It’s clear that the health technology space is ripe for disruption.  The introduction of consumer web technology like social and mobile allows for patients to access services more directly, but business models here still need maturation. Additionally, similar groups are better able to connect with one other, leading to more effective knowledge sharing.  There is no time for small social media and mobile health stories at SXSW.  We should be well beyond that, moving into evidence and impact.  You can shape the future of this conversation and ensure the chosen panels reflect the true cutting edge.  Head over to the SXSW Panel Picker and be prepared to be blown away by the tremendous amount of health activity.


  1. did a thumbs up for “Beyond the app: 360 degrees of connected health”

  2. @Vinu: It is interesting that crowdsourcing wasn’t featured heavily in the panel descriptions. I think a lot of the time though crowdsourcing might be clumped in under social media. For example, online patient groups similar to Patients Like Me uses the wisdom of the crowd to help people. While it’s not on the word cloud, I’m confident that it’ll present itself during many of the panel sessions.

    @Susannah: I’m glad we’ve got the same thoughts on the health submissions for SXSW. I love your idea about having groups team up. Is there really any such thing as an event too big to host as an unconference? It only takes one person to turn a dream to reality.

    @Danielle: You’re very welcome, glad to include your write up and I appreciate your insight!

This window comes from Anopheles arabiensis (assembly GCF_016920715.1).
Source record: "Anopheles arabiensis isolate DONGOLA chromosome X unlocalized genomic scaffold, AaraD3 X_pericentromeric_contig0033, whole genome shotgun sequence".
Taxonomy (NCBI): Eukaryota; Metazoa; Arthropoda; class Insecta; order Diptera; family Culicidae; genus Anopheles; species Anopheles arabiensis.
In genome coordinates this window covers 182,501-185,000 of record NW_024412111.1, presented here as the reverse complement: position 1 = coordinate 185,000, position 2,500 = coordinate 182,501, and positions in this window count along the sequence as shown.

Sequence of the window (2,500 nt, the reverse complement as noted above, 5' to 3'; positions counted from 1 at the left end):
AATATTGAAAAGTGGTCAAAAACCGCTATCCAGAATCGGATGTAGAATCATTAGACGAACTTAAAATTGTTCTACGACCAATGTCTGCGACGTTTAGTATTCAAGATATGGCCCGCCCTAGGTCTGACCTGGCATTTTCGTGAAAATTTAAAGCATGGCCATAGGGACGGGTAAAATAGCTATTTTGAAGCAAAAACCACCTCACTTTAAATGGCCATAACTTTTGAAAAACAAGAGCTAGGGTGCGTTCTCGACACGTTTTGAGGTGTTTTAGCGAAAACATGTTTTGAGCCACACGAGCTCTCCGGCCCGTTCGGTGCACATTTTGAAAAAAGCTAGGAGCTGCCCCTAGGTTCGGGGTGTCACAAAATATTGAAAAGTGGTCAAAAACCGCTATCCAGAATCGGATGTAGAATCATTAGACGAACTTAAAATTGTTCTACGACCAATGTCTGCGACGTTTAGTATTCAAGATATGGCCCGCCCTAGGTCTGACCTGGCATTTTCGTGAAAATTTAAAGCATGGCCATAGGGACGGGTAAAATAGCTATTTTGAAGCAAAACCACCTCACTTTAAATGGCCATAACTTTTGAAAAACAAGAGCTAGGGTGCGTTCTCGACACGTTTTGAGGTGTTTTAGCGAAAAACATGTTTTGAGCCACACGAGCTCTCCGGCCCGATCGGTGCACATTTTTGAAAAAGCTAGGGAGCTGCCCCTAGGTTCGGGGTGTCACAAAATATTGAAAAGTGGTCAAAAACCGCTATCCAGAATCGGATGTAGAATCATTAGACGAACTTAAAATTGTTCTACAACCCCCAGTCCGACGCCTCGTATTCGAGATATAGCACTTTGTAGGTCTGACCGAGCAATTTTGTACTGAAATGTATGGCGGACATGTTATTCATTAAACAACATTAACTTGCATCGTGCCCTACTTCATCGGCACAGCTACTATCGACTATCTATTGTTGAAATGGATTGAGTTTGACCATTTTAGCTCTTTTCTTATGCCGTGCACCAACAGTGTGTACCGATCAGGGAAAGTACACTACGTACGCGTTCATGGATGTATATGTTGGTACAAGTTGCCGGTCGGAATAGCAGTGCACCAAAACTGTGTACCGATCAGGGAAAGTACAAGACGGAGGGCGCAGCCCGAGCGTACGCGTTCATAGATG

@anjelika: I’m in absolute agreement with you. It’s not just about health coming to SXSW, it’s about the cross-pollination of ideas. There’s a lot of cool stuff going on in health and incredible potential for disruptive change. I can’t wait!

  3. One word I’m surprised to see missing from the word cloud – crowdsourcing. Not sure if it’s missing because it’s inherent to a lot of public health happenings in the technology/mobile space and thus not mentioned explicitly, or if it’s missing because people aren’t talking about it. But it falls right in line with Susannah Fox’s comment above re: letting people vote up certain panels and speakers!

  4. Yes! I spent a half-day reading all the health submissions, looking for patterns and connections, and I’ve recommended this activity to two reporters who recently contacted me, asking for story ideas.

    However, like you, I wasn’t satisfied. There are some great ideas and great people, but just as many missed connections. I wish that we could vote up certain panels and speakers but with the proviso that they team up with this or that other group who is pursuing a similar topic. SXSW is probably too big a circus for this kind of unconference, HealthCamp activity, but I can dream, right?

  5. Thank you for including my round-up on Food+Tech Connect.

  6. Considering that last year was the first year of the health track, I will also be interested to see how the mix of attendees in the health track changes. I hope that not only more health folks come out to Austin, but that there’s a greater mix of SXSW folks coming to the health track. These topics of social media, mobile, and gaming (not mentioned in your post, but very applicable in health), are topics that should excite the designers, developers, and gamers at SXSW too! Hopefully this synergy of people gathering at SXSW will cause some radical change in health!